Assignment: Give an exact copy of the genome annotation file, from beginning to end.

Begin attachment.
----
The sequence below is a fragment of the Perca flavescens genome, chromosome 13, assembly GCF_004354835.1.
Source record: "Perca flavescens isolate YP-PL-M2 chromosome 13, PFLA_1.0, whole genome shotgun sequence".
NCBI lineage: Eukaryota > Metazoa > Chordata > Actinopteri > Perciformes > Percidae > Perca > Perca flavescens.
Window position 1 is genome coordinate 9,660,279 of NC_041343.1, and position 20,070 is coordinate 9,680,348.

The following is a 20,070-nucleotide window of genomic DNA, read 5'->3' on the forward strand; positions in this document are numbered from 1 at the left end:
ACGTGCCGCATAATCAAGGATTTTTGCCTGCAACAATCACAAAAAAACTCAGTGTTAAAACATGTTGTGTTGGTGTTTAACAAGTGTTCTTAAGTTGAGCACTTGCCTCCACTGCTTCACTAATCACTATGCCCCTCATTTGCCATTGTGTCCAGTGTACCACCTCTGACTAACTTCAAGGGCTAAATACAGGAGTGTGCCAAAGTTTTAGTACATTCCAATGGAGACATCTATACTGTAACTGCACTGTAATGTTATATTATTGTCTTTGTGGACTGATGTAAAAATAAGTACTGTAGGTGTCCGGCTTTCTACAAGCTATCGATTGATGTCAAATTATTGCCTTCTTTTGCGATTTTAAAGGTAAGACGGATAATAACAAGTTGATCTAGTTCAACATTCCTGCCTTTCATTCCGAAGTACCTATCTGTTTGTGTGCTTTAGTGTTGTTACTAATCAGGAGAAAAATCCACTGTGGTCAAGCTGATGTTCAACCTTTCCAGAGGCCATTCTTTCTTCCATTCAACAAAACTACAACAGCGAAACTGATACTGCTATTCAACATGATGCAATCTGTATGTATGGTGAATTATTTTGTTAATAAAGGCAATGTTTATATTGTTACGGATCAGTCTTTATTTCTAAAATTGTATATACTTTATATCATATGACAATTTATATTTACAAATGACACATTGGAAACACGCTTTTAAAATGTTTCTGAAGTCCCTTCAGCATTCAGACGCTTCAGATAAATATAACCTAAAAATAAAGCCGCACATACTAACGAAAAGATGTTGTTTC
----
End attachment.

The sequence below is a fragment of the Perca flavescens genome, chromosome 13, assembly GCF_004354835.1.
Source record: "Perca flavescens isolate YP-PL-M2 chromosome 13, PFLA_1.0, whole genome shotgun sequence".
NCBI lineage: Eukaryota > Metazoa > Chordata > Actinopteri > Perciformes > Percidae > Perca > Perca flavescens.
Window position 1 is genome coordinate 9,660,279 of NC_041343.1, and position 20,070 is coordinate 9,680,348.

The following is a 20,070-nucleotide window of genomic DNA, read 5'->3' on the forward strand; positions in this document are numbered from 1 at the left end:
ACGTGCCGCATAATCAAGGATTTTTGCCTGCAACAATCACAAAAAAACTCAGTGTTAAAACATGTTGTGTTGGTGTTTAACAAGTGTTCTTAAGTTGAGCACTTGCCTCCACTGCTTCACTAATCACTATGCCCCTCATTTGCCATTGTGTCCAGTGTACCACCTCTGACTAACTTCAAGGGCTAAATACAGGAGTGTGCCAAAGTTTTAGTACATTCCAATGGAGACATCTATACTGTAACTGCACTGTAATGTTATATTATTGTCTTTGTGGACTGATGTAAAAATAAGTACTGTAGGTGTCCGGCTTTCTACAAGCTATCGATTGATGTCAAATTATTGCCTTCTTTTGCGATTTTAAAGGTAAGACGGATAATAACAAGTTGATCTAGTTCAACATTCCTGCCTTTCATTCCGAAGTACCTATCTGTTTGTGTGCTTTAGTGTTGTTACTAATCAGGAGAAAAATCCACTGTGGTCAAGCTGATGTTCAACCTTTCCAGAGGCCATTCTTTCTTCCATTCAACAAAACTACAACAGCGAAACTGATACTGCTATTCAACATGATGCAATCTGTATGTATGGTGAATTATTTTGTTAATAAAGGCAATGTTTATATTGTTACGGATCAGTCTTTATTTCTAAAATTGTATATACTTTATATCATATGACAATTTATATTTACAAATGACACATTGGAAACACGCTTTTAAAATGTTTCTGAAGTCCCTTCAGCATTCAGACGCTTCAGATAAATATAACCTAAAAATAAAGCCGCACATACTAACGAAAAGATGTTGTTTC